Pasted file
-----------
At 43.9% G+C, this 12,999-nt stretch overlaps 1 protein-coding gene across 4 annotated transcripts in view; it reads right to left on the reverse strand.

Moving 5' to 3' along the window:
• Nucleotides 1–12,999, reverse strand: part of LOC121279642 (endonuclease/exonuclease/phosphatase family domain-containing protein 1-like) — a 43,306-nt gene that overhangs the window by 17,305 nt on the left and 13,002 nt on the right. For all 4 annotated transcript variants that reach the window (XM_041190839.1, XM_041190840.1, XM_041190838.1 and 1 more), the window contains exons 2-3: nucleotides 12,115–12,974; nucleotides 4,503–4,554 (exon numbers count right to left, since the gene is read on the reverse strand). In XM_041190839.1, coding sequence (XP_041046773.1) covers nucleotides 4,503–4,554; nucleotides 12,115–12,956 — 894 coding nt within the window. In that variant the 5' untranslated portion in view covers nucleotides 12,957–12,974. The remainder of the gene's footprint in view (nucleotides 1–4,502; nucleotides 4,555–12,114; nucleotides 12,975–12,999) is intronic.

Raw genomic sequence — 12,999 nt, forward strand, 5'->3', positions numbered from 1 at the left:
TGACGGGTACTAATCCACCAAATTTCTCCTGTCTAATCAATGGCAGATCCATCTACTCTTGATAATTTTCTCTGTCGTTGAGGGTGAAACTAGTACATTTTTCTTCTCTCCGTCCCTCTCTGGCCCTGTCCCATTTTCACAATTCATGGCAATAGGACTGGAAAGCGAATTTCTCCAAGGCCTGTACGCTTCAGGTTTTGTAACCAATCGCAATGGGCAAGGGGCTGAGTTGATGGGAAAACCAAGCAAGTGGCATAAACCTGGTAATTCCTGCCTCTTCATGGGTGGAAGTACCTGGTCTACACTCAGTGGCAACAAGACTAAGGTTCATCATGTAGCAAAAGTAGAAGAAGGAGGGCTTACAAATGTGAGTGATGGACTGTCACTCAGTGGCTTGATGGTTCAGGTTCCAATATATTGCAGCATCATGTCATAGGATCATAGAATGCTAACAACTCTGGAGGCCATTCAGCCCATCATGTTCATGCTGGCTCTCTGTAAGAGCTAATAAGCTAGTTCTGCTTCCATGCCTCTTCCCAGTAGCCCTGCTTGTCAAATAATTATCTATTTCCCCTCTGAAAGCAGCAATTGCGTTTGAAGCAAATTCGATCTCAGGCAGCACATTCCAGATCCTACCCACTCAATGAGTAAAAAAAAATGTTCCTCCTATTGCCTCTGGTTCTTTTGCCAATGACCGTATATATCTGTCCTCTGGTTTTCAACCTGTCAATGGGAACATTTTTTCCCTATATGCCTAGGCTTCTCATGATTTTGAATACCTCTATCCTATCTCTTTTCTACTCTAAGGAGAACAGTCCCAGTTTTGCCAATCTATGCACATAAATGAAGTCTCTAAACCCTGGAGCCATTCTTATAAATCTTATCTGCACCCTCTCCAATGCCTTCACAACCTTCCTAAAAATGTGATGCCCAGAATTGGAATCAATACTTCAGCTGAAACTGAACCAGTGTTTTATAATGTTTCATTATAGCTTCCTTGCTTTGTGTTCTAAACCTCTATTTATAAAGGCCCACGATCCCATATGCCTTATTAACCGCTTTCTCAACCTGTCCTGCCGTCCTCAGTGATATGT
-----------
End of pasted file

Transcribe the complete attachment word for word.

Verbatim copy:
At 43.9% G+C, this 12,999-nt stretch overlaps 1 protein-coding gene across 4 annotated transcripts in view; it reads right to left on the reverse strand.

Moving 5' to 3' along the window:
• Nucleotides 1–12,999, reverse strand: part of LOC121279642 (endonuclease/exonuclease/phosphatase family domain-containing protein 1-like) — a 43,306-nt gene that overhangs the window by 17,305 nt on the left and 13,002 nt on the right. For all 4 annotated transcript variants that reach the window (XM_041190839.1, XM_041190840.1, XM_041190838.1 and 1 more), the window contains exons 2-3: nucleotides 12,115–12,974; nucleotides 4,503–4,554 (exon numbers count right to left, since the gene is read on the reverse strand). In XM_041190839.1, coding sequence (XP_041046773.1) covers nucleotides 4,503–4,554; nucleotides 12,115–12,956 — 894 coding nt within the window. In that variant the 5' untranslated portion in view covers nucleotides 12,957–12,974. The remainder of the gene's footprint in view (nucleotides 1–4,502; nucleotides 4,555–12,114; nucleotides 12,975–12,999) is intronic.

Raw genomic sequence — 12,999 nt, forward strand, 5'->3', positions numbered from 1 at the left:
TGACGGGTACTAATCCACCAAATTTCTCCTGTCTAATCAATGGCAGATCCATCTACTCTTGATAATTTTCTCTGTCGTTGAGGGTGAAACTAGTACATTTTTCTTCTCTCCGTCCCTCTCTGGCCCTGTCCCATTTTCACAATTCATGGCAATAGGACTGGAAAGCGAATTTCTCCAAGGCCTGTACGCTTCAGGTTTTGTAACCAATCGCAATGGGCAAGGGGCTGAGTTGATGGGAAAACCAAGCAAGTGGCATAAACCTGGTAATTCCTGCCTCTTCATGGGTGGAAGTACCTGGTCTACACTCAGTGGCAACAAGACTAAGGTTCATCATGTAGCAAAAGTAGAAGAAGGAGGGCTTACAAATGTGAGTGATGGACTGTCACTCAGTGGCTTGATGGTTCAGGTTCCAATATATTGCAGCATCATGTCATAGGATCATAGAATGCTAACAACTCTGGAGGCCATTCAGCCCATCATGTTCATGCTGGCTCTCTGTAAGAGCTAATAAGCTAGTTCTGCTTCCATGCCTCTTCCCAGTAGCCCTGCTTGTCAAATAATTATCTATTTCCCCTCTGAAAGCAGCAATTGCGTTTGAAGCAAATTCGATCTCAGGCAGCACATTCCAGATCCTACCCACTCAATGAGTAAAAAAAAATGTTCCTCCTATTGCCTCTGGTTCTTTTGCCAATGACCGTATATATCTGTCCTCTGGTTTTCAACCTGTCAATGGGAACATTTTTTCCCTATATGCCTAGGCTTCTCATGATTTTGAATACCTCTATCCTATCTCTTTTCTACTCTAAGGAGAACAGTCCCAGTTTTGCCAATCTATGCACATAAATGAAGTCTCTAAACCCTGGAGCCATTCTTATAAATCTTATCTGCACCCTCTCCAATGCCTTCACAACCTTCCTAAAAATGTGATGCCCAGAATTGGAATCAATACTTCAGCTGAAACTGAACCAGTGTTTTATAATGTTTCATTATAGCTTCCTTGCTTTGTGTTCTAAACCTCTATTTATAAAGGCCCACGATCCCATATGCCTTATTAACCGCTTTCTCAACCTGTCCTGCCGTCCTCAGTGATATGT